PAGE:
This time last year, I was in the library every day, diligently writing, writing, writing my Masters dissertation. There was a very tangible goal in sight that carried the focus through every 12 hour day: sharing the goal with other students kept us all motivated, determined and desperate to make it through the final couple of thousand words. 

While there were also many exhausted moments of frustration that summer, walking through the same doors today was a journey back into my most energised and motivated period of study ever – and that energy was back with me today. Perfectly timed. I felt excited to walk along the corridors of books knowing I’d made the right decision back then to accept a place and keep studying, even when others thought I must have been losing my mind. After 15 years out of academia, the thought of leaving behind the chance to keep learning, exploring and engaging was one I wasn’t ready to consider, and today it really, really dawned on me: I get to do it all again.

As PhD students, most of us know we are lucky, privileged and fortunate to be able to immerse ourselves in a project we (hopefully) feel passionate about. A little walk in the quiet of the vacation time library was a perfect reminder of the joys of studying.

Hopefully, I’ll be writing the same kind of positive note to myself next summer…  

The trouble with summer?

2 Aug

I love summer, but being based in Manchester, in the north west of the UK, we don’t always get one. We do reliably get 3-4 months where we can reduce layers from four to two (and maybe a cardigan!) but we haven’t had a period of more than about two weeks of good sunshine for what feels like years: official reports say the last prolonged period of sunshine was 2006…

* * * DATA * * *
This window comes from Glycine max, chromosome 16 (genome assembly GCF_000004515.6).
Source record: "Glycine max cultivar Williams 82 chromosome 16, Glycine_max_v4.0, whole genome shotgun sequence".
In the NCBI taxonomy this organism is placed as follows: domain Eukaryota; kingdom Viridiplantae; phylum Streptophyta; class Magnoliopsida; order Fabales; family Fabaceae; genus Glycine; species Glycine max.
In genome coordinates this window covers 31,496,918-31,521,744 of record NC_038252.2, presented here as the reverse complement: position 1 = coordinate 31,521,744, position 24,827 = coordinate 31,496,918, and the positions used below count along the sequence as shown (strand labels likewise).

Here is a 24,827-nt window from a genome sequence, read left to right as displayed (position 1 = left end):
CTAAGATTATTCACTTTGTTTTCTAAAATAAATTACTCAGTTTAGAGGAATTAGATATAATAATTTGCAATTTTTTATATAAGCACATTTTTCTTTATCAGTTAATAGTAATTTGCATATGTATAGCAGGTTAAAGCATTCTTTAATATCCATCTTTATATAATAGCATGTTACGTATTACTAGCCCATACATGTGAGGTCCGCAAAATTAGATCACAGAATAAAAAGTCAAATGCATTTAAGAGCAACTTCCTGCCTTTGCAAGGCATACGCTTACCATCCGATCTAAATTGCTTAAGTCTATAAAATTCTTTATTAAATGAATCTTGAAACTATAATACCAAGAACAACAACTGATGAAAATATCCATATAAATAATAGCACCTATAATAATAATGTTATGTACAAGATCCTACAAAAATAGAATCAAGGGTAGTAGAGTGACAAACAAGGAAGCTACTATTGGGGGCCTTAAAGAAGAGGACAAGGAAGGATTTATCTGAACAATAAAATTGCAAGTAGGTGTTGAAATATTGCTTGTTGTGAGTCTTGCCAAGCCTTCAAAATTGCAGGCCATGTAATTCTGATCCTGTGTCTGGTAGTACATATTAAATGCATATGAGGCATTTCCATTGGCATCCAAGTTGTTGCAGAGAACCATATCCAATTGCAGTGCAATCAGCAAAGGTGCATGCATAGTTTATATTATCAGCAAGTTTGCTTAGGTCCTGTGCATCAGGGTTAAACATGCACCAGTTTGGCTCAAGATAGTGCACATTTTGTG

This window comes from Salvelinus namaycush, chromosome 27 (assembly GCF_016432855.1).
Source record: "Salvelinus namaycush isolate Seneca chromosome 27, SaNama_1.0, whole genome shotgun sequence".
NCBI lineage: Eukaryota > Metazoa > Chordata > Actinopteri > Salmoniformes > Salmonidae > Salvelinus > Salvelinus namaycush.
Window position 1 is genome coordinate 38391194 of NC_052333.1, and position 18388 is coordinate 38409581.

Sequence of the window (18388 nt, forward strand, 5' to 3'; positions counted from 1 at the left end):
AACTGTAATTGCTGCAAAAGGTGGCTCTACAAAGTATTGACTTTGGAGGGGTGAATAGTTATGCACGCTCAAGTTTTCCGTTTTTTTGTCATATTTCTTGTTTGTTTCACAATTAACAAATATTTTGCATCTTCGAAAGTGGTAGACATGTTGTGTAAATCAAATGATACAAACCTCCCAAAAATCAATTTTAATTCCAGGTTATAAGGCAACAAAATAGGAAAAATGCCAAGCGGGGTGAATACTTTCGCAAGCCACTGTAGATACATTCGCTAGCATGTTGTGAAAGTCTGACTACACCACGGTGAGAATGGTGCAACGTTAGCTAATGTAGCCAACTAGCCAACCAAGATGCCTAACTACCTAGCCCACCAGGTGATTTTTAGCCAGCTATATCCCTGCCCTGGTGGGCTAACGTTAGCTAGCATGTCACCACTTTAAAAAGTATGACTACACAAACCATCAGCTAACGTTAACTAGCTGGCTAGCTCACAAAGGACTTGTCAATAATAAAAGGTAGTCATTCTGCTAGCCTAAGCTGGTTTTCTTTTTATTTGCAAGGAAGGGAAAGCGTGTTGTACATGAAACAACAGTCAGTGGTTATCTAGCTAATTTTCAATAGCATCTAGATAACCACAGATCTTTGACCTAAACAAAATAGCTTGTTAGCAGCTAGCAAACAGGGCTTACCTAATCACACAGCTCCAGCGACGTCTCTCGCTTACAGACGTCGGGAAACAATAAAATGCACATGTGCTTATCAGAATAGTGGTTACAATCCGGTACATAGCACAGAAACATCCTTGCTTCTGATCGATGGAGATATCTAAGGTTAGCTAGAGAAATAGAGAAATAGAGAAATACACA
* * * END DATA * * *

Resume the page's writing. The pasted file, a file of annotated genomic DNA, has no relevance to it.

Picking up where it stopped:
But this year we can now declare we HAVE had a summer. A lovely, gorgeous, warm, make-your-veggies-grow-wonderfully, fabulous summer. Which makes motivation for a PhD topic that’s already being tested by political unrest and foreign office blocks on my intended fieldwork all the more difficult. I can read in the sun, I can write/type in the sun, but I can’t ignore it when it’s outside winking at me, and I admit it’s scuppered my ability to get 6 hours good work done each day. And with a lack of 6 hours good work a day comes a huge side order of guilt; I feel cheeky for having time off from the PhD. It’s clearly a common theme in this blog that I feel I should be working ALL the time, even though I know it’s not possible. So I am taking a moment to think about what I have done with this troublesomely lovely summer, and for my own sanity, I’m going to list things I have achieved (note: achieved, not done… I’m making that distinction on purpose!) in these 7 weeks since my end of year 1 viva (many of which have been put off for anywhere from 3 to 13 months… agh!)

Work: Read one whole (very relevant) book and around 150 pages of journal articles/reports. Two days paid academic work. Written about 1500 words, literature searched and planned. About 30 hours blog/news reports on current events relevant to my research. Home: plastered, painted and decorated hallway, lounge, dining room. Sorted the garden. Sorted post and filing,  the car and all those boring chores. Me: made it back to yoga (which makes me very, very, very happy!). Back up to 6+ mile runs and feeling good. Had time with many, many friends in France and London and locally, and lots of fun, days out, evening walks and time with the other half: festivals, art, movies, sport, travel. I finally got into a rhythm with the volunteering, have applied for a couple of interesting posts, and progressed on the freelancing.

And I had a haircut.

Although this summer may feel cheeky because I haven’t been cooped up reading, typing, typing, reading, I might finally be learning that productive time off is what will keep me sane and motivated for the long haul.

ImageI spent some time running in meadows, through woods, along the river. The flowers bloomed this summer so I also ran about and took photos. This picture reminds me of one of those lovely runs…